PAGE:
Brose took her case all the way to the U.S. Supreme Court, and in June of 2007, she won.

In the next hour, an American RadioWorks documentary, An Imperfect Revolution: Voices from the Desegregation Era. I'm Stephen Smith.

The Seattle case is perhaps the most important school desegregation ruling since Brown v. Board of Education in 1954. The Brown case outlawed segregated schools. In many cities, it led to busing of black children to white schools and white children to black schools. The 2007 ruling largely prohibits race-based busing. It's the capstone in a series of recent court decisions rolling back Brown. Around the country, even before the Seattle case, judges were throwing out busing plans, and schools were falling back into segregation.

[lockers slamming, school sounds]

Like in Louisville, Kentucky.

Central High School, in Louisville, has a long tradition of serving a mostly black neighborhood near downtown. But the Louisville school system was turning some African-American students away from Central so the school wouldn't be more than 50 percent black.

Deborah Stallworth: What is this student assignment that says you know only so many colored children can be in a school? Didn't we get rid of that back in the '50s or something like that?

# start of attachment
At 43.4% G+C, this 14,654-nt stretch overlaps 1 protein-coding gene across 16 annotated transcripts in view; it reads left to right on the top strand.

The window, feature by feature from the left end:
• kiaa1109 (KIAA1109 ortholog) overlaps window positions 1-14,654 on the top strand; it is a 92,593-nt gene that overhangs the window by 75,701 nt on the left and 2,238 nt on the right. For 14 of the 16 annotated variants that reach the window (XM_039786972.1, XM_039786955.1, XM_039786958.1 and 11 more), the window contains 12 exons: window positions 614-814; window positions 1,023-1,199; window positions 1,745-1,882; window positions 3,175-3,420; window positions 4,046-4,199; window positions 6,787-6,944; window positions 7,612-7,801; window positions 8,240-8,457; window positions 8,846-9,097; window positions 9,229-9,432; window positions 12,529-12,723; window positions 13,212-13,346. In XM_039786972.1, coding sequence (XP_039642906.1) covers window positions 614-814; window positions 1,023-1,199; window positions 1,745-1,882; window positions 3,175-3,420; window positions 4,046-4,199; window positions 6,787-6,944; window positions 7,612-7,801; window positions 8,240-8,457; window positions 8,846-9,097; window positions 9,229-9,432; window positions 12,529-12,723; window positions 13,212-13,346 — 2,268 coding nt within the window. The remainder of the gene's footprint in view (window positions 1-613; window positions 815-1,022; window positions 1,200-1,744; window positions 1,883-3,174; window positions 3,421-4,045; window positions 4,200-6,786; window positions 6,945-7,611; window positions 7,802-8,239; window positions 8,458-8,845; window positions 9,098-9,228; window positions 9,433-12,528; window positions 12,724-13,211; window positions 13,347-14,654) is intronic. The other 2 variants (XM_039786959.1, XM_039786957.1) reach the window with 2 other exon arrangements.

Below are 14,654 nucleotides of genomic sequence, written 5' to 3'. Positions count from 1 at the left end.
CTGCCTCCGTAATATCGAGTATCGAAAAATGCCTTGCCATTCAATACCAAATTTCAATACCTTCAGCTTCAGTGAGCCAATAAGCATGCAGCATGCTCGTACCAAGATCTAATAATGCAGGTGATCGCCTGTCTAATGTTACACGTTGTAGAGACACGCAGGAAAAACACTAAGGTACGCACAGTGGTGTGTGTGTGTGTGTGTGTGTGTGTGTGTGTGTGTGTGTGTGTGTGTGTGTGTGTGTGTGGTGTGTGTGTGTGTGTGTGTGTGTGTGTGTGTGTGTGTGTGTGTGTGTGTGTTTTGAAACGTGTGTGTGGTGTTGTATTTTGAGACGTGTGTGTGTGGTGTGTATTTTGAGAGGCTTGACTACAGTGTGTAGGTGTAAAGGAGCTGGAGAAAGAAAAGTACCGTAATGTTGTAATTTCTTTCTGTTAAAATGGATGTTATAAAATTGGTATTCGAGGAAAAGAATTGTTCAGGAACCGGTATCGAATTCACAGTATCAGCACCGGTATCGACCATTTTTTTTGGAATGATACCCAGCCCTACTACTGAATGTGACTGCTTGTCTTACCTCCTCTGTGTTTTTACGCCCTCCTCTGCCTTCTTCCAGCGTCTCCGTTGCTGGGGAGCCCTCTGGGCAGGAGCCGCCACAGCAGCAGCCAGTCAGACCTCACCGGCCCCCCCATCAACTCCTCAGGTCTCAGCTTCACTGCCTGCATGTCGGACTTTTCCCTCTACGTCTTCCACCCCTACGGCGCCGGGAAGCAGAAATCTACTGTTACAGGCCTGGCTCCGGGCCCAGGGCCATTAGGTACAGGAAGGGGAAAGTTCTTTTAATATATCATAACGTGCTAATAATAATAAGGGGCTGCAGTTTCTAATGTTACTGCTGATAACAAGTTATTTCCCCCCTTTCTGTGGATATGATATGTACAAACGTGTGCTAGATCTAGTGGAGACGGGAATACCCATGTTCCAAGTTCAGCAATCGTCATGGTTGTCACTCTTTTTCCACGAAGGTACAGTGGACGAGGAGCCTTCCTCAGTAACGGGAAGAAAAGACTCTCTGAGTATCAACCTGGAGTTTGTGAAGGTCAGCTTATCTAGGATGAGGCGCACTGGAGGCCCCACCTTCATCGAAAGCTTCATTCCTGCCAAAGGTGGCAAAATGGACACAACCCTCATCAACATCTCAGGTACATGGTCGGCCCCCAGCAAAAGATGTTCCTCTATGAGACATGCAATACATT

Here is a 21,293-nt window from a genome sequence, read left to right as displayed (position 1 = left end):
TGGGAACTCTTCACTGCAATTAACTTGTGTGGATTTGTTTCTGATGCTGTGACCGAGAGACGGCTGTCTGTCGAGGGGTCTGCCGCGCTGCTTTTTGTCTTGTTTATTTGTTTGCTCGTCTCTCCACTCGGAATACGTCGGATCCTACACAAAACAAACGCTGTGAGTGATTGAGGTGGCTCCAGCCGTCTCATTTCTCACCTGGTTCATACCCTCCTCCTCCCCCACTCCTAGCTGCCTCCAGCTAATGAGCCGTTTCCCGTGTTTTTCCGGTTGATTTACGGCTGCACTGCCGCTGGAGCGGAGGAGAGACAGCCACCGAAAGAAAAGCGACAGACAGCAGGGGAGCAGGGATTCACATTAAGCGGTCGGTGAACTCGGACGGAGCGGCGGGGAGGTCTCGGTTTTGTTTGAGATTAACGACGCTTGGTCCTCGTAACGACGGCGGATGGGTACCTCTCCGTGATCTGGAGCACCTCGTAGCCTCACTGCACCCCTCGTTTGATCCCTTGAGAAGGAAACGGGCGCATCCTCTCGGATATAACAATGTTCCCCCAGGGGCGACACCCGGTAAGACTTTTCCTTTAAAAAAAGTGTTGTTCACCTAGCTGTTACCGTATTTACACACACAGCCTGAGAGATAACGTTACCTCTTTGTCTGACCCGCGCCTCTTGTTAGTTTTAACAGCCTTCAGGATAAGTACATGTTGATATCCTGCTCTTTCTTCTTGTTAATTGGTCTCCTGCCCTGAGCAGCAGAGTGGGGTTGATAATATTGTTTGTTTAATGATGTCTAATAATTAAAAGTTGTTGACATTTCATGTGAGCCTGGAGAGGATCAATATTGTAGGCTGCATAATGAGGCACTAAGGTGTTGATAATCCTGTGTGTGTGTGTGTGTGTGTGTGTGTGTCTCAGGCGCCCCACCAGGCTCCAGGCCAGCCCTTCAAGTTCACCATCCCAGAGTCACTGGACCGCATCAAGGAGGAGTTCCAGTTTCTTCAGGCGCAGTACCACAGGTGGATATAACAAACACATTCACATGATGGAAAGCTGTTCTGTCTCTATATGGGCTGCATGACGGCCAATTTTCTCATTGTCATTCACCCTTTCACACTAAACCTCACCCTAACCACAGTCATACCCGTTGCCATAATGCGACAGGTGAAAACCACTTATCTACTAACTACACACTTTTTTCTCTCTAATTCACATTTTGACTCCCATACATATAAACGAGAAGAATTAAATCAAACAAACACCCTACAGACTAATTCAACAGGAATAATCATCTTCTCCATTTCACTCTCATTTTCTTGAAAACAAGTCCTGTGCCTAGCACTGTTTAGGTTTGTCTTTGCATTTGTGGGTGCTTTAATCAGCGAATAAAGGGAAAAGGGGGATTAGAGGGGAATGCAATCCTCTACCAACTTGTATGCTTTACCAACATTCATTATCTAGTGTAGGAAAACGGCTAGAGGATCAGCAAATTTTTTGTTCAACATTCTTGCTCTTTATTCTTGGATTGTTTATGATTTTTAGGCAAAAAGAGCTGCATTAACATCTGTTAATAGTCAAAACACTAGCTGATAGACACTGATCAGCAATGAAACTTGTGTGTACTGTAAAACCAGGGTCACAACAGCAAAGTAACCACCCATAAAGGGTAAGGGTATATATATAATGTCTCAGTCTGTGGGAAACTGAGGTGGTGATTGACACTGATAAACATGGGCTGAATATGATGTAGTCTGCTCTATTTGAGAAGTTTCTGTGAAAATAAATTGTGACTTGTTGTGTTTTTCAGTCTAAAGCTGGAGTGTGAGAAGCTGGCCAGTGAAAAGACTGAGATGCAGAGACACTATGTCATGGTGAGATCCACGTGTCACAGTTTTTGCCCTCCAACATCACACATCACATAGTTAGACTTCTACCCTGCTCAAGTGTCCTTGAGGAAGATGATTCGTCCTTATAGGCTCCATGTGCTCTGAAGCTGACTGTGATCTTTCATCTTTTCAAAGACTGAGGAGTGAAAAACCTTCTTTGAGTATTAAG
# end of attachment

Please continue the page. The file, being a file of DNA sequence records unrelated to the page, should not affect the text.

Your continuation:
Deborah Stallworth and some other African American parents sued the school district when their kids couldn't get into Central. In 2000, they won. Now, the school is mostly black. Deborah Stallworth says that's fine with her. Her son doesn't need to sit next to a white child to learn.

Stallworth: That's one of the things that people say all the time, well the NAACP fought to have integration, and I don't think that's what we fought for. I think we fought for better schools; the actual buildings, books, materials, that type of thing. I don't think we ever fought to be mixed with white children. I don't think that was ever the issue.

School district surveys showed most parents liked Louisville's school assignment plan. But a few years after the black parents' lawsuit, a white mom took the district to court when her child couldn't get into the school she wanted. The Supreme Court heard her case along with the Seattle case. And it struck down Louisville's desegregation plan, too.